By Susan ScottMonday, January 22, 2001
It's easy to get discouraged about going to Hanauma Bay because the news we hear from there is often negative. If there isn't some controversy about management or development going on, we're hearing about proposed fees or additional rules.
is all wet
But no matter what's going on above the water there, below the water Hanauma Bay is a jewel.
A couple of weeks ago, I went snorkeling at the Bay with my husband, Craig. After swimming outside the reef, we each went our own way along the outside. I soon spotted a large whitemouth moray. The eel helped me identify it by opening its jaws wide and showing its bright white inner mouth. But it wasn't just the moray's mouth I saw. This eel was out swimming around.
Usually, moray eels stay hidden during the day and come out at dusk to hunt. Since it was high noon at Hanauma Bay, I expected this roamer to duck into a hole and hide. It didn't. The fish stayed fully exposed as it moved along the reef probing cracks and crevices for prey.
I followed closely for a long time. Why this big eel was out hunting in broad daylight, I do not know, but watching it do it was thrilling.
When Craig and I reunited, I told him about my eel but he was excited about something else: a school of big silvery fish moving around in a tight circle. "Did you see them?" he asked. "There were 50 to 100. They looked like jacks."
I had seen them in the distance while following my eel. "I thought they were gray," I said. "And looked like mullet."
We shrugged and went home. Three days later, a reader sent me this email: "Today at Hanauma Bay, past the reef in about 15 feet of water, I saw a school of perhaps 80 fish swimming in a tight circle. I didn't recognize the fish; they were nondescript, silvery gray, about 12-15 inches long. They were swimming in a circle up to about six feet in diameter. Have you ever seen or heard of something like this?"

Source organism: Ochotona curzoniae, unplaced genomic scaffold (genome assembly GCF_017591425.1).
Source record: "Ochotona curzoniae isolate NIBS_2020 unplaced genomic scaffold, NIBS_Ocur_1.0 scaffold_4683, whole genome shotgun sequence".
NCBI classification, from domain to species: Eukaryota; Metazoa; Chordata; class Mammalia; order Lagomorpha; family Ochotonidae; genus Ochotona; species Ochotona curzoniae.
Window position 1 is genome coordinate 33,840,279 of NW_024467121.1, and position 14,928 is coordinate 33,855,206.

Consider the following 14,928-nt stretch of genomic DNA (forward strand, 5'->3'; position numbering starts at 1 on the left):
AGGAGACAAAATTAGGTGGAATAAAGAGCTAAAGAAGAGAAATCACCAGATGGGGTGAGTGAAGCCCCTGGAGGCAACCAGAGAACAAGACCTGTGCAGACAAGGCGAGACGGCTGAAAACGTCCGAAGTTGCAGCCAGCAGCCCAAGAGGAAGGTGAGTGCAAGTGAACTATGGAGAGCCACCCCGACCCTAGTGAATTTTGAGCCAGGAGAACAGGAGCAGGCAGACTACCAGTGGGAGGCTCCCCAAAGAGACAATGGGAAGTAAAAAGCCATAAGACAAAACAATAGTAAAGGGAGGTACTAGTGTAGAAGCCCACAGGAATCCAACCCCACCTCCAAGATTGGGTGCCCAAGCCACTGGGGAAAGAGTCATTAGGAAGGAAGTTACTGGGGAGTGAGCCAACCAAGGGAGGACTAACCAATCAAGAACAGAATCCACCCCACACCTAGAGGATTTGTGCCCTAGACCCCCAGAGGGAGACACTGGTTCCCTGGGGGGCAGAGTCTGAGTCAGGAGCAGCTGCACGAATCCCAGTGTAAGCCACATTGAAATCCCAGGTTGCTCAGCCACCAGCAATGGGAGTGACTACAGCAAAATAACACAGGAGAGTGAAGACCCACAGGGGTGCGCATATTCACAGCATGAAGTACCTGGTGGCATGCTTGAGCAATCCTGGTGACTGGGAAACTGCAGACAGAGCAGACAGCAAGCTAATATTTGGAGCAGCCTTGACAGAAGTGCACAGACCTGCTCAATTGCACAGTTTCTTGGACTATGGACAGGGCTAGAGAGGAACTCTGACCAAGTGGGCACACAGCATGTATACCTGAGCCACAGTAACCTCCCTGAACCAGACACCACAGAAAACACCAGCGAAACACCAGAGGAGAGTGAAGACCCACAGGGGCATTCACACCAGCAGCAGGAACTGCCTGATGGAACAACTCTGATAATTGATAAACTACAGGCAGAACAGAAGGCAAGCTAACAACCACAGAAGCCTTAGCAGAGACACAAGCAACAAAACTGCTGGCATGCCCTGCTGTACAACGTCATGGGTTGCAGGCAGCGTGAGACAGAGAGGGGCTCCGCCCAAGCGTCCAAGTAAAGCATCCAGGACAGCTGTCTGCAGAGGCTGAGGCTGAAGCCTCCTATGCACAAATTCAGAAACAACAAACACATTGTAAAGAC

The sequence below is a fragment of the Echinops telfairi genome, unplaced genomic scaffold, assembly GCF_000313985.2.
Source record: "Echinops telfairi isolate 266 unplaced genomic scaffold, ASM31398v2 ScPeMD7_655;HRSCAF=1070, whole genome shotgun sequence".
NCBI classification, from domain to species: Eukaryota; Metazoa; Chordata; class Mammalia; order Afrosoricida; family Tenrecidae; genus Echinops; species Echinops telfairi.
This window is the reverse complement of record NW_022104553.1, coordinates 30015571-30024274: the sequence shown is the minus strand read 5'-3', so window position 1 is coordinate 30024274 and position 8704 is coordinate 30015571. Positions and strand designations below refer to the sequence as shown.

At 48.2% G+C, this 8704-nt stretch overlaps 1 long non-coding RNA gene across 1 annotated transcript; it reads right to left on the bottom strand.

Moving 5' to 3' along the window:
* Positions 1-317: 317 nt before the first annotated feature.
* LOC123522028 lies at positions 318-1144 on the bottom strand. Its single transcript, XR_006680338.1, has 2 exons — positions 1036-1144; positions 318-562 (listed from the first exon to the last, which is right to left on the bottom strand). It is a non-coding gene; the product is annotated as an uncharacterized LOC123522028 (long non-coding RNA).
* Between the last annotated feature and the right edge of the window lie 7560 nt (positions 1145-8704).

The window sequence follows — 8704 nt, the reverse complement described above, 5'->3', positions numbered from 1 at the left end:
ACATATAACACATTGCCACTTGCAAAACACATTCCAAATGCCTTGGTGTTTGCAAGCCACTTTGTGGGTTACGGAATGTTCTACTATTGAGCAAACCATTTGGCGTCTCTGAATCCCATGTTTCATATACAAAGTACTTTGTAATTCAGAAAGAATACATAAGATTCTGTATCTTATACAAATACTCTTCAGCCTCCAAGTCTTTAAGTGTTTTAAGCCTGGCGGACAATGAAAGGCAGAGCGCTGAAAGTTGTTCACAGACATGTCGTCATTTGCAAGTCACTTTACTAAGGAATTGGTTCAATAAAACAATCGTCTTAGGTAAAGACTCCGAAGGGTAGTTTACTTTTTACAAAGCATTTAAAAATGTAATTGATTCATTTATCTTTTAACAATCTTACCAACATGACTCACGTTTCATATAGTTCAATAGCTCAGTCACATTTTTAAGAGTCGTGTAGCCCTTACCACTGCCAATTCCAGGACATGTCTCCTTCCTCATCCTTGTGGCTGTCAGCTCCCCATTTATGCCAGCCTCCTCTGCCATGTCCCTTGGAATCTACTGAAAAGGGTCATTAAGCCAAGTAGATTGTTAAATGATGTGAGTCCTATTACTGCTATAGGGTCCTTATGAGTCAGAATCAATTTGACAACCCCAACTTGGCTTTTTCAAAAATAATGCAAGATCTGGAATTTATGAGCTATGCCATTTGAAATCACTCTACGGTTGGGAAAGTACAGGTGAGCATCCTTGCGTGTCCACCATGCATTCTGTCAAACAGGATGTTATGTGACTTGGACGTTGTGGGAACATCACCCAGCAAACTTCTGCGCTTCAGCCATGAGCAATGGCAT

"We saw them too," I wrote, "but I don't know what they are."
The next day my reader sent this message: "My friend says they were probably Heller's barracuda." I told Craig. "No, they definitely weren't barracuda," he said. "I think they were jacks."
I emailed a friend who knows fish well, giving my vague description of a gray mullet-like fish. He passed the query to a Hanauma Bay worker and also to a biologist at the National Marine Fisheries Service (NMFS). Soon, we were all sending messages back and forth with guesses and comments. "Too bad we don't have a picture," someone wrote.
A few days later I was surprised to see an email on my computer labeled: Mystery fish named! It turns out that NMFS worker Bruce Mundy went to an underwater slide show and saw a photo of silvery fish swimming in a tight circle at Hanauma Bay. He recognized the species. The fish were, um, jacks.
Specifically, they were bigeye jacks, also called bigeye trevally or Caranx sexfasciatus. When I looked it up, I learned that when not feeding, these fish often congregate in tight schools.
Of the approximate 140 species of jacks (called ulua here), Hawaii hosts 24. Jacks vary in shape according to genus. This body shape variation is my excuse for failing to name even the right family for the mystery fish, but in truth I just wasn't paying attention. And yes, Craig is gloating.
Hanauma Bay was the first place I ever snorkeled in Hawaii and after 20 years of going there, it's still showing me a great time. Don't give up on the place.
Marine science writer Susan Scott's Ocean Watch column
appears Mondays in the Star-Bulletin. Contact her at email@example.com.